Don't worry about crawling bubs breathing in dirt, bacteria
CRAWLING babies are human vacuum cleaners, breathing in four times more dirt and bacteria from the floor than an adult would walking across the same area.
And while the tots' extreme levels of inhalation sounds alarming, researchers have found that time spent rolling, sliding or crawling along the floor can help protect them from developing asthma and allergies later in life.
It is the first study to measure how much debris is kicked up by babies' unique methods of movement and bursts of activity.
"Infants' bodies are not good at blocking this dust storm," researcher Brandon Boor from Purdue University in the US said.
"For an adult a significant portion of the biological particles are removed in the upper respiratory system in the nostrils and throat. But very young children breathe through their mouths and a significant fraction is deposited in the lower airways. The particles make it to the deepest regions of their lungs," he said.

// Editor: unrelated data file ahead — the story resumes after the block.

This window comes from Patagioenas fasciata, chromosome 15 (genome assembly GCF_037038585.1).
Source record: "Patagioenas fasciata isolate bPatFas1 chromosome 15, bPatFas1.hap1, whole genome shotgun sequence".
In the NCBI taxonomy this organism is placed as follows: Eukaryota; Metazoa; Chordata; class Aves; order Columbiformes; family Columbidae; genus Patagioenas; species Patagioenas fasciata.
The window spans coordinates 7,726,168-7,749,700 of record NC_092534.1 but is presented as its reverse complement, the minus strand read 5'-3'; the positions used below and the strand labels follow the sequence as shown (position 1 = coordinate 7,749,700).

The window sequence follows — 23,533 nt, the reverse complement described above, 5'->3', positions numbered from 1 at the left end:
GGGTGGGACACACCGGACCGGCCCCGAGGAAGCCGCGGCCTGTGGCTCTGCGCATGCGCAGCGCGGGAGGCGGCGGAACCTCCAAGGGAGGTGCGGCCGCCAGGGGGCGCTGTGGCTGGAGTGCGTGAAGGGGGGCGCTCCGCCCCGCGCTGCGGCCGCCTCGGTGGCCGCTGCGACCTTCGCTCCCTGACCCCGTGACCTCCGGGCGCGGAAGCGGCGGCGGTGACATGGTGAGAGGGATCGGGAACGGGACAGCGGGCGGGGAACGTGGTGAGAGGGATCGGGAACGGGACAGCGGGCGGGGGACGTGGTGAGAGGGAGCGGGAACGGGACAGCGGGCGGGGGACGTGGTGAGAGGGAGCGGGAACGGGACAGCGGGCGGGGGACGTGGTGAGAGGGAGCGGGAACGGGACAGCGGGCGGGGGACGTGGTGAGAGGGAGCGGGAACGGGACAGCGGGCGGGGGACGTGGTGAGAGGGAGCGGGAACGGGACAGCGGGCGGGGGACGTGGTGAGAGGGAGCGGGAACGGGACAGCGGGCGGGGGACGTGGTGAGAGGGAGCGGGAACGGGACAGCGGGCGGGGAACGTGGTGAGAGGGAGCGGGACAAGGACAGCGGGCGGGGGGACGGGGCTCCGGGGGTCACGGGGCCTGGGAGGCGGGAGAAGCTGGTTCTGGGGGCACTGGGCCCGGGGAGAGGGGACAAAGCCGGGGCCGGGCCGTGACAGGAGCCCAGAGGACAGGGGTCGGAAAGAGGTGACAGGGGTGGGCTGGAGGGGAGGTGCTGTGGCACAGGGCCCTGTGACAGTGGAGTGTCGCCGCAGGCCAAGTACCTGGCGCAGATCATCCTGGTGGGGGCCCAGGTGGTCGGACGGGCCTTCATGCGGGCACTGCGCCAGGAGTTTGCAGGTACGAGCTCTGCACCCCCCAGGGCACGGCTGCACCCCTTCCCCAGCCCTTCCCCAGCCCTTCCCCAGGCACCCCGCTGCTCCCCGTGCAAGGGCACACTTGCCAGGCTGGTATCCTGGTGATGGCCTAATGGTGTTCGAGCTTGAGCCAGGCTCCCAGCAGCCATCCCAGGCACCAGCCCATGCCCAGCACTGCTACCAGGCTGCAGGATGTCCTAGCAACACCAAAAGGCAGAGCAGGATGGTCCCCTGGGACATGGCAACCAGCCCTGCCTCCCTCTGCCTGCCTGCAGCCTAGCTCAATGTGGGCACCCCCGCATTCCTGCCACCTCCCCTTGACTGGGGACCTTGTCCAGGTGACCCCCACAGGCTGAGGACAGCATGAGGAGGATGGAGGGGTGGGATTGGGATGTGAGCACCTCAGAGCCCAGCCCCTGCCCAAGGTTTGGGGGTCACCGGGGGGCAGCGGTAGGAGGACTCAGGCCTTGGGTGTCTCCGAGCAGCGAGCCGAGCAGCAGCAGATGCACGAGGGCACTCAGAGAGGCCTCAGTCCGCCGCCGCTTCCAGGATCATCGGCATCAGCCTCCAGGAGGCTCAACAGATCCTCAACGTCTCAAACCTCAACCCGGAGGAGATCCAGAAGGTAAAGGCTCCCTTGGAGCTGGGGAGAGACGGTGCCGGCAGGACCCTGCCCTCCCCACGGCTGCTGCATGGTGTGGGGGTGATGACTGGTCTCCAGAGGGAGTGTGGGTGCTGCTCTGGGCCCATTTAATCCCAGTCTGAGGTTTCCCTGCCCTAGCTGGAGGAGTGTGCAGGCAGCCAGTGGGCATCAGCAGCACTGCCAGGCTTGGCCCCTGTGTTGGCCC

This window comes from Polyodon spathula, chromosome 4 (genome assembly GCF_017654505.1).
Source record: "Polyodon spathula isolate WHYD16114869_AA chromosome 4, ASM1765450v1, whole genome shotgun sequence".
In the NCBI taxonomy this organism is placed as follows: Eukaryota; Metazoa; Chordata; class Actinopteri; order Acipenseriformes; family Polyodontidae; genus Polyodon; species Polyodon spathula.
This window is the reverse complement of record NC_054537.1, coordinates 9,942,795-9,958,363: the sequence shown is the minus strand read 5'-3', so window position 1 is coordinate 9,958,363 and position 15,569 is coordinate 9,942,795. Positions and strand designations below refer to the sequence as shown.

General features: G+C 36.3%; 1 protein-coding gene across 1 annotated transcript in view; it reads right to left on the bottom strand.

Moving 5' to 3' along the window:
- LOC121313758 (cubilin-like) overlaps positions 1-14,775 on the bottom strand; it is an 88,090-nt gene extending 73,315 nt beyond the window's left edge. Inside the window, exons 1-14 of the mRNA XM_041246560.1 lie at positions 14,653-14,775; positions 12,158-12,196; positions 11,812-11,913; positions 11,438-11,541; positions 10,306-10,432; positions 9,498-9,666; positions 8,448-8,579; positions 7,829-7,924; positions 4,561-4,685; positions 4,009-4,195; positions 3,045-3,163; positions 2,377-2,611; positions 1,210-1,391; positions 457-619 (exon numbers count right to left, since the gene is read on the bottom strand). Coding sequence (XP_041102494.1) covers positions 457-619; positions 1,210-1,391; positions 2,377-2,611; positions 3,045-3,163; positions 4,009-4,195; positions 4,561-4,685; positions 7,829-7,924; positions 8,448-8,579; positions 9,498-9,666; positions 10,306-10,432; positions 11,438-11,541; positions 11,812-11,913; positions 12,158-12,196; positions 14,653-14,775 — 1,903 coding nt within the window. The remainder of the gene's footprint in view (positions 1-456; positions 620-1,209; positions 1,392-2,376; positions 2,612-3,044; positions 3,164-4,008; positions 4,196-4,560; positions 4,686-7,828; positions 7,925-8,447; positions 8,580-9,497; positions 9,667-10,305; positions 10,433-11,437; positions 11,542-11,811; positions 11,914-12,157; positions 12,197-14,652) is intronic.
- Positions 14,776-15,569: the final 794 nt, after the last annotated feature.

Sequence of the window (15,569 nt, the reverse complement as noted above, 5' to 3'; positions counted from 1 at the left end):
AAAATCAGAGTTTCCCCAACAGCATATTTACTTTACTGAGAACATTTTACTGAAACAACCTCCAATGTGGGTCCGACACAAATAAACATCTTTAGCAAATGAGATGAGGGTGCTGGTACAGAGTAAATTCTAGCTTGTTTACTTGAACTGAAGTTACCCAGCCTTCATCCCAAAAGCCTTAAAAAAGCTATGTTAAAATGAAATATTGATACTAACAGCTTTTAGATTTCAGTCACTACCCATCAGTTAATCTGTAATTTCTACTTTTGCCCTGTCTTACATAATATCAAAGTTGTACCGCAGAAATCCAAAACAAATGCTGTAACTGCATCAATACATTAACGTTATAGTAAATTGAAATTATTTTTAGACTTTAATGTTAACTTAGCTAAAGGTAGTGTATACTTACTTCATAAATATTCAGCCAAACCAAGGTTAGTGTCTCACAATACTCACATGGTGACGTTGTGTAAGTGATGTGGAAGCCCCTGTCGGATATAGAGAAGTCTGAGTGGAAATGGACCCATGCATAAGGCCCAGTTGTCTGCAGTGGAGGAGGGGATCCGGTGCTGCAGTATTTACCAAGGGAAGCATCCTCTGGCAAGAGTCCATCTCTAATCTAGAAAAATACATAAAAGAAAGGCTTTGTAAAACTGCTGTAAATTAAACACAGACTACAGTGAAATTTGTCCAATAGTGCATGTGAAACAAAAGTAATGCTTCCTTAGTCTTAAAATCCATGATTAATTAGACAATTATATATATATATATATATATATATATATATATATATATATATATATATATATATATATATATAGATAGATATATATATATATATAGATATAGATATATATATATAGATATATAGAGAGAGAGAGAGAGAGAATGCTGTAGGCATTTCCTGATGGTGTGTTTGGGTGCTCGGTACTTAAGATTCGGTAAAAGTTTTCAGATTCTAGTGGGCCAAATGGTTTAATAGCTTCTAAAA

Dirt, bacteria, skin cells, bacteria, pollen and fungal spores were all found in the dust clouds and carpets were the worst surfaces.
Asthma Australia CEO Michele Goldman told The Courier-Mail that further research was needed into how these findings could benefit people with asthma in the broader community.
Stafford babies Abigail Lamont, 8 months, and Annabelle Mengel, 5 months, move around the floor in their own ways.
"Annabelle lies on her tummy and tries to crawl. She spends a lot of time playing on the floor. I don't panic too much as I want her to build up an immunity to germs," mum Jess said.
Bec Lamont said her daughter Abigail was a crawler and as her husband was allergic to dust mites she believed early exposure to dust may help her avoid the same allergies.